Syria Willing to Talk with Armed Opponents, Foreign Minister Says

Share with others:


Print Email Read Later

BEIRUT, Lebanon -- Syria's government is willing to hold talks with members of the armed opposition on ending the country's nearly two-year-old civil war, the Syrian foreign minister said on Monday.

It was the first time that a high-ranking Syrian official had signaled that the government is open to talking with Syrian rebels who have taken up weapons against the armed forces. Syria's president, Bashar al-Assad, called in January for talks to resolve the conflict, but appeared to rule out dialogue with armed opponents.

The foreign minister, Walid al-Moallem, made the statement during a visit to Russia, the Syrian government's main international backer, which has been pressing for talks to resolve a conflict that has claimed an estimated 70,000 lives, sent hundreds of thousands of refugees into neighboring countries and threatened to destabilize the Middle East. Some of the worst mayhem came last week, when multiple bombings hit government targets in Damascus and at least two Scud missile attacks hit rebel-held areas of Aleppo.

"We are ready for a dialogue with anyone who's willing, even with those who carry arms," Mr. Moallem was quoted by Russian news agencies as saying.

It was unclear whether Mr. Moallem's offer came with unspoken caveats, such as a precondition that the armed rebels must disarm first, which would essentially make it the same as President Assad's proposal. Syria's main political opposition leader, Sheik Moaz al-Khatib did not immediately respond to it.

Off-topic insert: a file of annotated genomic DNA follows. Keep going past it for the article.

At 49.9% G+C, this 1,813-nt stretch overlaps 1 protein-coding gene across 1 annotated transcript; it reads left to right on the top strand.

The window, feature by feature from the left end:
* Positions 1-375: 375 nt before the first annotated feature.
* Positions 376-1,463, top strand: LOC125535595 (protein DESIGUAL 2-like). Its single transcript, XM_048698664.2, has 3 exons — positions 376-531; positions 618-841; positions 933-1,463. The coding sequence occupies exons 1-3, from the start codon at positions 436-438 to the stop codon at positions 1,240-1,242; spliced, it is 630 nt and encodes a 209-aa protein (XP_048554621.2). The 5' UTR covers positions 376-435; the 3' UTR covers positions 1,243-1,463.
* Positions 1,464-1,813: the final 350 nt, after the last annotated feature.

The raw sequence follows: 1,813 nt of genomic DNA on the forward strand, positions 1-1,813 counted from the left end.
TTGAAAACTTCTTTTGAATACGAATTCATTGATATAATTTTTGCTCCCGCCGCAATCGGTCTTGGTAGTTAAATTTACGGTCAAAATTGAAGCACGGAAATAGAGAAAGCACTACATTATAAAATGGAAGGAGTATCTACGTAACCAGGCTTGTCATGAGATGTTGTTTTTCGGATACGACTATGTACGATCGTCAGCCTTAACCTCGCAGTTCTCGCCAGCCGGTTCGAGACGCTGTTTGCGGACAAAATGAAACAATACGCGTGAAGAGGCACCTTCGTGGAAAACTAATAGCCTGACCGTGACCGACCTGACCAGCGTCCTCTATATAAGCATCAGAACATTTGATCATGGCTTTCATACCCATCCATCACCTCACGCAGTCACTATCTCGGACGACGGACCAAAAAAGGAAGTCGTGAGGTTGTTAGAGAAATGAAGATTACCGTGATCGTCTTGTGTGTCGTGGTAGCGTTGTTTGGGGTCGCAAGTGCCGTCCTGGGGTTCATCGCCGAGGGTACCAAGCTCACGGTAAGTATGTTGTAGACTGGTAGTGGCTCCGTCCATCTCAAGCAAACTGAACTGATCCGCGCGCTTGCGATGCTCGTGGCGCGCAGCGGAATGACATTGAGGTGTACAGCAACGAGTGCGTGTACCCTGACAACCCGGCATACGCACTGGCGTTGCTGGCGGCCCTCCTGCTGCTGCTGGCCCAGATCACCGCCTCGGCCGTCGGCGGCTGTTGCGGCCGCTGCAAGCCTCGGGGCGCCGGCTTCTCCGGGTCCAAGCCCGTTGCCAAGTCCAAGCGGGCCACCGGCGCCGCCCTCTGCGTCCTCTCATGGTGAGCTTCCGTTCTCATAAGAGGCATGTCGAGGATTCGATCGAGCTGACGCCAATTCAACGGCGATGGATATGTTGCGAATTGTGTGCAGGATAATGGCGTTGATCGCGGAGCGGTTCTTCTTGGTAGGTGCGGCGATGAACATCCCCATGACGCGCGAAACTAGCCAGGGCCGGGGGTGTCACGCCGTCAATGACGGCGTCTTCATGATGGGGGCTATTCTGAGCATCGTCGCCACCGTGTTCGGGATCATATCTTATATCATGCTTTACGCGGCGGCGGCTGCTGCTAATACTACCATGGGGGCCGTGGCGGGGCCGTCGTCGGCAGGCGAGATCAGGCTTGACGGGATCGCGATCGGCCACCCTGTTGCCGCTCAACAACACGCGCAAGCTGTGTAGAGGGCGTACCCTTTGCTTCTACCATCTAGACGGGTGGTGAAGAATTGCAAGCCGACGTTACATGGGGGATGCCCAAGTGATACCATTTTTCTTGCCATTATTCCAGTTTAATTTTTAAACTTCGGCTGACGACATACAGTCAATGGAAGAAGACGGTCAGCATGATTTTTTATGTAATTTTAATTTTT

The offer also coincided with the first visit abroad by the new American secretary of state, John Kerry, who has been urging Sheik Khatib and other Syrian opposition leaders to meet with him in Rome on Thursday. Sheik Khatib, the head of the National Coalition of Syrian Revolution and Opposition Forces, agreed late on Monday to attend after receiving a telephone call from Mr. Kerry, Sheik Khatib's group announced.

Mr. Kerry has indicated that the United States is prepared to take new steps that could include additional assistance for the Syrian opposition. Although Washington has so far been unwilling to give the rebels weapons, Mr. Kerry said the Syrian opposition would not be left "dangling in the wind."

He cast immediate doubt on Mr. Moallem's offer during a visit to London, the first stop in a nine-nation tour. "It seems to me that it's pretty hard to understand how, when you see the Scuds falling on the innocent people of Aleppo, it is possible to take their notion that they are ready to have a dialogue very seriously," Mr. Kerry told reporters.